I first saw the photograph which inspired this portrait a few years ago, an instantly fell in love with this little girl. There is something so engaging about her joyful smile and the innocence she conveys as she proudly shows the blue of the indigo plant on her hands. Perhaps she has been doing something mischievous, or perhaps she has been helping as others hand dye fabric according to traditional methods. Either way, the simple pleasure of her actions is a universal experience, and is delightfully captured in this portrait.
I have wanted to draw her ever since I first saw her, and then when I discovered the image which inspired my drawing An Age of Indigo, I knew that they would be a perfect pair. At opposite ends of the generational spectrum, they both exude joy, and both make me smile as I look back at them.
Whilst drawing this portrait I scanned the picture at regular intervals to document the drawing process. This record is a visual diary for me, and a way to share how I work and what goes into creating an artwork like this. I posted the steps of this and many other artworks on my Facebook page in the Works in Progress album, so that my followers can join me on the journey. I love this opportunity to connect the solo work of an artist in her studio in Cornwall with a worldwide audience, sharing my thoughts at each point along the way.
This little girl has been a delight to have on my drawing board, and I am glad to have had this time getting to know her.
The original artwork, limited edition prints and greetings cards featuring An Apprentice of Indigo are available to purchase, please contact me directly for more information.
A great many thanks go to Réhahn Photography for his generosity in allowing me to reference his incredible photograph.
As a member of the UK Coloured Pencil Society, or UKCPS, I was invited to submit a Top Tip which will be a part of the membership package. This appealed to both the art tutor in me and also the artist, as I know how hard it can be to become confident working with a new medium. When I started drawing in coloured pencil there was very little guidance available, and although the digital era has brought with it a previously unimaginable wealth of information, there are also a huge amount of opinions to wade through.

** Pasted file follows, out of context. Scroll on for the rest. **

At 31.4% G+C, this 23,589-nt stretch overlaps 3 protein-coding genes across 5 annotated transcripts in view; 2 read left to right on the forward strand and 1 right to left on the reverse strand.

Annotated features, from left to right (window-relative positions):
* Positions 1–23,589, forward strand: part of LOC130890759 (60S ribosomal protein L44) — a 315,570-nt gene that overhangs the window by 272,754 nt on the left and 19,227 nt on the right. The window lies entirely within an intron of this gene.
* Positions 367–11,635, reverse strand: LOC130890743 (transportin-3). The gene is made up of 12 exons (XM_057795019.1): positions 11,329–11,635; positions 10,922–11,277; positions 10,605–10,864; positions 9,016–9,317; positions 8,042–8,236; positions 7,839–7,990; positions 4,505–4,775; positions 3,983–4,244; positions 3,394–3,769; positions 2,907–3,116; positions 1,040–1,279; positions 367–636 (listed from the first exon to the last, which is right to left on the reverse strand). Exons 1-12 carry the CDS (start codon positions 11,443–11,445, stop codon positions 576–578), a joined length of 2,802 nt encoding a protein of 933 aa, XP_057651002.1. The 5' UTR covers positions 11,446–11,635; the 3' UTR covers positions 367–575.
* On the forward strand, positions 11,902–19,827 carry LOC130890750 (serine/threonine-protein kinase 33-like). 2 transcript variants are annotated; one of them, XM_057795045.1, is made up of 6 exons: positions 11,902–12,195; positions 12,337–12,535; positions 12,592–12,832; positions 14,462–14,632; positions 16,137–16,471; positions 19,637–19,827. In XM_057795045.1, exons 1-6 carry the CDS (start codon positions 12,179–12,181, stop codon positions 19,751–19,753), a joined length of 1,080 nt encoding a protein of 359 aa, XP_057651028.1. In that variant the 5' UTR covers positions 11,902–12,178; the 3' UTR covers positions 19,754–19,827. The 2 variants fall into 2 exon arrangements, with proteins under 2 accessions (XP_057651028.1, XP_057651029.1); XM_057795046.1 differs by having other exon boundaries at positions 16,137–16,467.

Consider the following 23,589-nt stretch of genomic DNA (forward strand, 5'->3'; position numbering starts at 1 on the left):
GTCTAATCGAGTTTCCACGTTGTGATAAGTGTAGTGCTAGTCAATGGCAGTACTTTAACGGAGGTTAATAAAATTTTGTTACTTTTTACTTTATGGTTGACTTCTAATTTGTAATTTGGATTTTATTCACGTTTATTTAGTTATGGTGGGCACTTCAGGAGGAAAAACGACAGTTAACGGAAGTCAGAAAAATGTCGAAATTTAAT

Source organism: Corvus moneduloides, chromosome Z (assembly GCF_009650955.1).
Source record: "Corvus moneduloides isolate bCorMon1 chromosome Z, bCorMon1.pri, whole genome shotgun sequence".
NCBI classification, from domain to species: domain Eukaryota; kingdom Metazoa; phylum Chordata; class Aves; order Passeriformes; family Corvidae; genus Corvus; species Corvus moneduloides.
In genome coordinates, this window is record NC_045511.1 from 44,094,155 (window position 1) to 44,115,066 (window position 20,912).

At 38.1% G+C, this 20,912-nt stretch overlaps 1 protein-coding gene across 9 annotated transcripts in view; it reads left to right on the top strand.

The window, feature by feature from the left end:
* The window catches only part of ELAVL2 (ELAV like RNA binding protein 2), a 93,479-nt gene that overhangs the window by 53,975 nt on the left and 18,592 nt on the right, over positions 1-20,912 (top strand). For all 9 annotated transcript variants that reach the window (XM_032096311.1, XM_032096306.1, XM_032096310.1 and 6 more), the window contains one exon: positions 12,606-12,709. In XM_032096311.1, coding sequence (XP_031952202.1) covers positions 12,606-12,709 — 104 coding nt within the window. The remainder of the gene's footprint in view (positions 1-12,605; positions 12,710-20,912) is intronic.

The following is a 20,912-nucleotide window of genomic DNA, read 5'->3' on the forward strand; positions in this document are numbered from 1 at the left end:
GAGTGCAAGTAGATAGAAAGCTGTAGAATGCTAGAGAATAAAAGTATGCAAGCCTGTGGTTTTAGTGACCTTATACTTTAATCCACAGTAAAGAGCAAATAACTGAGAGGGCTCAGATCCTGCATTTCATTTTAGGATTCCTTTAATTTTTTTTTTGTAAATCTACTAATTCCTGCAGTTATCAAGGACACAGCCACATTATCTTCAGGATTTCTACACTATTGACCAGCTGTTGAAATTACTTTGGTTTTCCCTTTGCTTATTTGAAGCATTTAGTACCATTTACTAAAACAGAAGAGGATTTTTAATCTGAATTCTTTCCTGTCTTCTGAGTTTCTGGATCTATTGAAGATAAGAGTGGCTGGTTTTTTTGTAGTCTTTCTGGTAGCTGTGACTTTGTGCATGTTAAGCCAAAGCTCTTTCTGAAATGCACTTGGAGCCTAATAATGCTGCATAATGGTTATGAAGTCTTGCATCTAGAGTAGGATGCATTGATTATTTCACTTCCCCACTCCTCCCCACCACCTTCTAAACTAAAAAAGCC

When teaching I have always stressed that I was sharing what I found worked best for me and for those I met, and that it may be different for my students as we all have our individual preferences and there are no hard and fast rules in art. That said, experience is a great thing to share, especially when paired with reasons why a particular approach is recommended. So that is what I hope to offer with my Top Tip.
The UKCPS is a brilliant organisation for any coloured pencil enthusiasts to join. You do not need to be a great artist, everyone is made very welcome, and there are numerous ways to be involved, to learn from one another, exhibit your drawings, to encourage and to be supported. I would definitely recommend any coloured pencil artists check them out and join this thriving community, and perhaps even share a Top Tip of their own.
An Age of Indigo is my most recent portrait, drawn solely with coloured pencils. The woman we find ourselves smiling back at has such a presence, she seems to have the ability to connect with all who see her through the universal language of a smile.
In Vietnam covering your mouth when smiling is a sign of modesty. And although we cannot see her mouth at all, there is no doubt as to her expression thanks to the way her eyes are lit up with joy, and the lines carved into her skin speak of the thousands of moments of laughter and joy through her life. This fact speaks strongly to me, as whilst we can readily admire the physical legacy of emotion in the form of wrinkles on her face, we are all too often condemning anything other than a youthful complexion on our own. I choose to embrace the privilege that is aging, and to welcome the lines on my skin which will speak for me of all the emotions I have felt during my lifetime. I think there are few things more beautiful than a broad smile with the traces of thousands of smiles shining with it.
The blue of her fingers is thanks to decades of hand dyeing cloth with the leaves of the indigo plant, tucked away in the hills above Sapa.
Whilst drawing this portrait I scanned the picture at eight stages along the way. This documentation of the process is a visual diary for me, and a way to share how I work and what goes into creating an artwork like this. I post the steps on my Facebook page in the Works in Progress album so my followers can join me on the journey. I love this opportunity to connect the solo work of an artist in her studio in Cornwall with a worldwide audience, sharing my thoughts at each point along the way.
This wonderful woman has been such good company on my drawing board, and I am glad to have had this time getting to know her. I will be looking to exhibit this portrait at the next opportunity, and have already begun work on another coloured pencil drawing which will join her to make a pair of portraits.
The original artwork, limited edition prints and greetings cards featuring An Age of Indigo are available to purchase, please contact me directly for more information.
A great many thanks go to Rehahn Photography for his generosity in allowing me to reference his incredible photograph.